Death Squared (Switch eShop) Review
Death Squared is a perfect example of a game that just makes perfect sense to be on the Nintendo Switch. It’s a co-operative puzzle game and because of its clean design and easy-to-learn-hard-to-master design it’s perfect to take anywhere and play with another person but it works just as well at home.
There are 80 levels in the main story mode of Death Squared. The game takes an interesting narrative approach by putting you in control of the blocks, but the only voices in the game refer to the action you do on screen, chastising you for dying or praising you for not dying. The game’s story is set over a typical day for David, an AI tester (that’s you he’s testing) and his AI assistant called Iris. They play and riff of each other and it’s quite funny. David is voiced by Rice Pirate of internet fame, who is someone the younger members of the Vooks team assure me I should have heard of. It’s good quality banter that adds another element to the game.
On the surface the game’s premise is a simple one; get each coloured block to its corresponding goal. The first few stages are quite easy but things soon ramp up as more and more different mechanics like lasers, spikes and elevators are introduced to you. There’s little explanation as to what’s going on. Instead, the game will simply teach you what you did wrong by killing you. You’ll die frequently and, don’t worry, it keeps a tally on how many times you die in the top right so you know how bad you are. If you’re playing with more than just one player, should any of you die – you’ll have to restart. The game also tries to trick you with its colour-coding mechanics. Lasers of a certain colour get absorbed by its matching block, but your block has to be the opposite colour to the transparent bricks on the playing area otherwise, you will fall straight through. Teamwork and communication are key if you’re playing with someone else, but if you’re playing alone, your own dexterity comes into it.
Outside of the story more is Party Mode which features stages more suited for three or more players; you really need someone to play these ones with, and The Vault game mode is the same. The Vault contains levels which the developers say are too hard or unfair to fit into the story and that would be an accurate description – you can’t even access them until you’ve finished the game. The Switch version of the game features seven exclusive stages and more are also planned to be added later.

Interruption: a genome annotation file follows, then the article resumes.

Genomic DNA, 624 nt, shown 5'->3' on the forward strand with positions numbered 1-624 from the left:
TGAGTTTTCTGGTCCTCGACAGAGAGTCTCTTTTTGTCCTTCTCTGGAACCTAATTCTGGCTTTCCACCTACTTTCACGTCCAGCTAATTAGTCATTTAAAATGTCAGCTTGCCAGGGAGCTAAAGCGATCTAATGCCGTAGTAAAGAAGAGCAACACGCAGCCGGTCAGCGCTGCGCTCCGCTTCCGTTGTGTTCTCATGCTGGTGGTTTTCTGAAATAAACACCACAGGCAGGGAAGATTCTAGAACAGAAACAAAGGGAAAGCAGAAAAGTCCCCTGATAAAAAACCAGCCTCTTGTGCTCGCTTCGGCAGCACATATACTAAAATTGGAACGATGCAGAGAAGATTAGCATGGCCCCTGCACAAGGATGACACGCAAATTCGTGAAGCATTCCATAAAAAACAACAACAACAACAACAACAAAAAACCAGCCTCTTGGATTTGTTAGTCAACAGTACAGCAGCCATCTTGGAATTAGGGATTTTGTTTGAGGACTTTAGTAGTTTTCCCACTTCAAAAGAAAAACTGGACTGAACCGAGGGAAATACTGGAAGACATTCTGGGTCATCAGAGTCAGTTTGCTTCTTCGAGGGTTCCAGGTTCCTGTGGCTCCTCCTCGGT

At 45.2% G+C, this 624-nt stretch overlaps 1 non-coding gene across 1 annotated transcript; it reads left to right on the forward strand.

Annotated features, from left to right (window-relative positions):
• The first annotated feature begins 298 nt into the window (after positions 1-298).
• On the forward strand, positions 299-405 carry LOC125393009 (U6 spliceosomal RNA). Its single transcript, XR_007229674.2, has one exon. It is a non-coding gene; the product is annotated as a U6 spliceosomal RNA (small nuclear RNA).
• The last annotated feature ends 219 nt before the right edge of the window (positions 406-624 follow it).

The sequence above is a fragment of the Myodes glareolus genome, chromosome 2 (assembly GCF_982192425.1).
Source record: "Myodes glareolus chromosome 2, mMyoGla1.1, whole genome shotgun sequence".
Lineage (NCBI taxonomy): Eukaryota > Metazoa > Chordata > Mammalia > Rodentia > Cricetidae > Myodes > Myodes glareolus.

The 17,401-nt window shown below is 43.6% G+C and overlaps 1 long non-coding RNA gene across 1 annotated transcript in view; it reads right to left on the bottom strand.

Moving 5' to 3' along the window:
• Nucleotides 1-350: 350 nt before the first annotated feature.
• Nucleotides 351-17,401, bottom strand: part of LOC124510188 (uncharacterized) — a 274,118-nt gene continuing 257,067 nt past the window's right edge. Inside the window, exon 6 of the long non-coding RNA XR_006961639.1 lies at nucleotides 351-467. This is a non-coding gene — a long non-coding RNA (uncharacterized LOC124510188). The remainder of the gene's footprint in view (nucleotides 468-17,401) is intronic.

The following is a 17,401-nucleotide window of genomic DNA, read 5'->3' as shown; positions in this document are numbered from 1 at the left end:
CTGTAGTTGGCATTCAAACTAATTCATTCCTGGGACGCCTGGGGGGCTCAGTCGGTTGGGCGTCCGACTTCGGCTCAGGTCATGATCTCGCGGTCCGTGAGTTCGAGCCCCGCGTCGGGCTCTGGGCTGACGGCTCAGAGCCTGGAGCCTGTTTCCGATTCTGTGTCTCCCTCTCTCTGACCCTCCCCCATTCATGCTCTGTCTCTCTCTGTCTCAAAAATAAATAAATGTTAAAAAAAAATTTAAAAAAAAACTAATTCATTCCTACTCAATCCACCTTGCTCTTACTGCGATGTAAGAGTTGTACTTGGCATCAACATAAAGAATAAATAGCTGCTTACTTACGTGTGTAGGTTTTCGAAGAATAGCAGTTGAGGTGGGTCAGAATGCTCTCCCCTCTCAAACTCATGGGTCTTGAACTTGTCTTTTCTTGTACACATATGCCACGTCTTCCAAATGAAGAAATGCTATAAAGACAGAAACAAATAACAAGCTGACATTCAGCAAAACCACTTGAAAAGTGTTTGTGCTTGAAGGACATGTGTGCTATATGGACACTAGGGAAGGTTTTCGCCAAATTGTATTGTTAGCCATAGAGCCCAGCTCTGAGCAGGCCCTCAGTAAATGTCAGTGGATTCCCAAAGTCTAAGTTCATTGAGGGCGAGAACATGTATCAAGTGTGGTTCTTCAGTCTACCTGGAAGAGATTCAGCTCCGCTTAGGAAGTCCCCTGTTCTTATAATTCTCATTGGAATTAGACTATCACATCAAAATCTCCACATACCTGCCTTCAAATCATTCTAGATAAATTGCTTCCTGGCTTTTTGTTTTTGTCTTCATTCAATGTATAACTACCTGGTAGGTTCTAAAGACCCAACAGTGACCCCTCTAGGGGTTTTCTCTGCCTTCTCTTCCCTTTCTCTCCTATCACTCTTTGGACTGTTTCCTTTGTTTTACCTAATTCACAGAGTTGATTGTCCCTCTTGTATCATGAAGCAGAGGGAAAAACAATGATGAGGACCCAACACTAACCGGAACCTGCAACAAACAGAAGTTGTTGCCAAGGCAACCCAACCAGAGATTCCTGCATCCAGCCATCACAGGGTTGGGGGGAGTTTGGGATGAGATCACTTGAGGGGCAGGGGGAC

The game is controlled with just the analogue stick. There are other buttons which activate lights or make you wiggle, but otherwise, it’s pretty easy to pick up. Jumping into a later level with someone who hasn’t played before probably isn’t advised; the game’s controls are easy, but the game itself is pretty hard. Being a physics-based puzzler, the game does misbehave sometimes when moving around, but these events are few and far between.
The only downside, possibly, depending on what type of person you are is that the game is all very the same. There are different challenges in levels and no two levels are really alike, but to sit down and try and play the game in a chunk did get tiring. Luckily for you, the Switch is portable so you can blast out a couple of levels wherever and whenever.
Aside from the great voiceover work, Death Squared’s presentation is fairly minimalistic. Its graphics work fine and allow you to focus on solving puzzles, but the atmosphere comes from the subtle soundtrack and the voiceovers, which sadly is lacking in the Party Mode and Vault variations.
Death Squared is another game on the Switch that’s not easy to play, but it is fun. Like other puzzlers on the console, it’s not dependent on playing with other people but you’ll get the most out of it if you do. Anyone can pick up and play this game, but they’re going to swear and complain when they do, both at the game and the people they’re playing it with.
You die a lot
Voiceover work is funny
Play by yourself or with mates easily
Tonnes of content
You die a lot
Tiring after a long session